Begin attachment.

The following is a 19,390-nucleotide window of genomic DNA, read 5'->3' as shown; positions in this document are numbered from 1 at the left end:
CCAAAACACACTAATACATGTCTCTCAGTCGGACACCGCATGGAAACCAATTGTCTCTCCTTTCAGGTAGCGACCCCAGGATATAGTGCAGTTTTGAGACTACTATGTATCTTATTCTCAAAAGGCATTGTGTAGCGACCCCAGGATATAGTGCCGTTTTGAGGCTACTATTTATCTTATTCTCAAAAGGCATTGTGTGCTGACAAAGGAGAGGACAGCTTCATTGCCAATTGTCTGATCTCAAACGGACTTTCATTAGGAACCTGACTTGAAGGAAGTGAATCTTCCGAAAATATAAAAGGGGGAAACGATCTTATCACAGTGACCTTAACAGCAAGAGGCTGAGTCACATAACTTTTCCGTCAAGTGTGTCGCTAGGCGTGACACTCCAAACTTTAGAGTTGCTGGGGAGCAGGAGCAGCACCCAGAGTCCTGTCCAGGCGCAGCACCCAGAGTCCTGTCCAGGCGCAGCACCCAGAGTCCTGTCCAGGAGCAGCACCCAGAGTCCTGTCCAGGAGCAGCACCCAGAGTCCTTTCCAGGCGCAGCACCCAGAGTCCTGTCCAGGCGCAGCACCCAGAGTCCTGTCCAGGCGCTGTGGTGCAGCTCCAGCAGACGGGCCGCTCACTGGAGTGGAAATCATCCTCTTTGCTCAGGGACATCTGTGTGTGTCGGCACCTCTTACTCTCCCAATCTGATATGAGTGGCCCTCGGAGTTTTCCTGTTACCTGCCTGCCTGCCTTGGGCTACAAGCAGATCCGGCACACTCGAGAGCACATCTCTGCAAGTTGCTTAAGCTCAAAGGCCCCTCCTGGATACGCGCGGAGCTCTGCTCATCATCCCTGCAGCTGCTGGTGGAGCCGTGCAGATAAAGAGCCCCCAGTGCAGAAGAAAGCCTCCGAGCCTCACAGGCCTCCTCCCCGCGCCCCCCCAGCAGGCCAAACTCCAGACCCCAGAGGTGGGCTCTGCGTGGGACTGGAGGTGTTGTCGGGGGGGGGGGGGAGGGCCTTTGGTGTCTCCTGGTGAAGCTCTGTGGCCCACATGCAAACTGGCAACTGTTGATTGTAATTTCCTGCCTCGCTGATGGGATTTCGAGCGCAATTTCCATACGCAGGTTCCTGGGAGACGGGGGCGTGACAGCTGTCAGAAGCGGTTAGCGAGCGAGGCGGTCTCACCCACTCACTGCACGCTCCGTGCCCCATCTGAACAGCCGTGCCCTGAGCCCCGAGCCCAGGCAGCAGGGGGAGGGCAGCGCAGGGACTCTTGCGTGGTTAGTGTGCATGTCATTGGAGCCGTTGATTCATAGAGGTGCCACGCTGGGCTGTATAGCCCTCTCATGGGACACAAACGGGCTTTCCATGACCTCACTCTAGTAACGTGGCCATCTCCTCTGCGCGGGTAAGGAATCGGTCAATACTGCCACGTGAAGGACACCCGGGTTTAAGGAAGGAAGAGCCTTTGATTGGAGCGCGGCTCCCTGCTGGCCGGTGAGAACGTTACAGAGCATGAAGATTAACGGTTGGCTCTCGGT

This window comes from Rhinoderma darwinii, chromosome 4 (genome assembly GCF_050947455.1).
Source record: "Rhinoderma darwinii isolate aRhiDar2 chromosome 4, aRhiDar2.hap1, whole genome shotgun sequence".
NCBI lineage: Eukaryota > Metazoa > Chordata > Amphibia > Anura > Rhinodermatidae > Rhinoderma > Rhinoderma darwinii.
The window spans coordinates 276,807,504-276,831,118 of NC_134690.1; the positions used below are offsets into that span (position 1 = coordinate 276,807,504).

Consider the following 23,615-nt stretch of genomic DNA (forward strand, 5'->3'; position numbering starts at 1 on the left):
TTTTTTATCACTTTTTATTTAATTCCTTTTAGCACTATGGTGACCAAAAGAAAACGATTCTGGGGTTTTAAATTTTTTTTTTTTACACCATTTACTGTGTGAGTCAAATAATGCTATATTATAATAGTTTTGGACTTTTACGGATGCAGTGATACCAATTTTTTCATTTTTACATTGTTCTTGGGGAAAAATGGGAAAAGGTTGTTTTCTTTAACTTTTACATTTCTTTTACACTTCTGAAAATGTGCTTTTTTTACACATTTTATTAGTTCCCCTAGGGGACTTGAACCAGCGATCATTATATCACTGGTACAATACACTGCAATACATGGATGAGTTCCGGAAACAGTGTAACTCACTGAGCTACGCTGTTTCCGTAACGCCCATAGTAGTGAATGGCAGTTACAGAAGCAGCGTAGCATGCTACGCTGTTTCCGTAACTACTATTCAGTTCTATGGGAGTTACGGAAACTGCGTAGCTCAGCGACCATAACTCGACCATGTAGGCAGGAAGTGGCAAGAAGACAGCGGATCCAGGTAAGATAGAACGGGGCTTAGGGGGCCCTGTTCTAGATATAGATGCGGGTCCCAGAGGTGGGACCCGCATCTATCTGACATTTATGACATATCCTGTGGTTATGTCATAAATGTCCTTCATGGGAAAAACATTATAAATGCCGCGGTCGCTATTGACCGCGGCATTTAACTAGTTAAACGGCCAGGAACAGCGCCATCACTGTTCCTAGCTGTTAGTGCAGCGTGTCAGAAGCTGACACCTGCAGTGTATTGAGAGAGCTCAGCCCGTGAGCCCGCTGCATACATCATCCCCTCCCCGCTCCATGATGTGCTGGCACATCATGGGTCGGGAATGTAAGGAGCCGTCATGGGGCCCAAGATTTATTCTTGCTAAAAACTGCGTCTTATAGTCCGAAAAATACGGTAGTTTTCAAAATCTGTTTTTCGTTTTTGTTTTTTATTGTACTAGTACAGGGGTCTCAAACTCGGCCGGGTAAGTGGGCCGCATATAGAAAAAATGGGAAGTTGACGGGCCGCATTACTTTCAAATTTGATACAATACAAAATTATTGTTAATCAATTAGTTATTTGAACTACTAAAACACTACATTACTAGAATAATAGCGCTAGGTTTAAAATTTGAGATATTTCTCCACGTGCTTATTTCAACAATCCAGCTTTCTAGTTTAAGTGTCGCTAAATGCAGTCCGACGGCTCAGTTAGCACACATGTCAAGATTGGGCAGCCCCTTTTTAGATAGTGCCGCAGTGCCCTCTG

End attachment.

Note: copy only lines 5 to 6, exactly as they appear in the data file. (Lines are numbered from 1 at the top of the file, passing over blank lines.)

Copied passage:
NCBI lineage: Eukaryota > Metazoa > Chordata > Amphibia > Anura > Rhinodermatidae > Rhinoderma > Rhinoderma darwinii.
The window spans coordinates 276,807,504-276,831,118 of NC_134690.1; the positions used below are offsets into that span (position 1 = coordinate 276,807,504).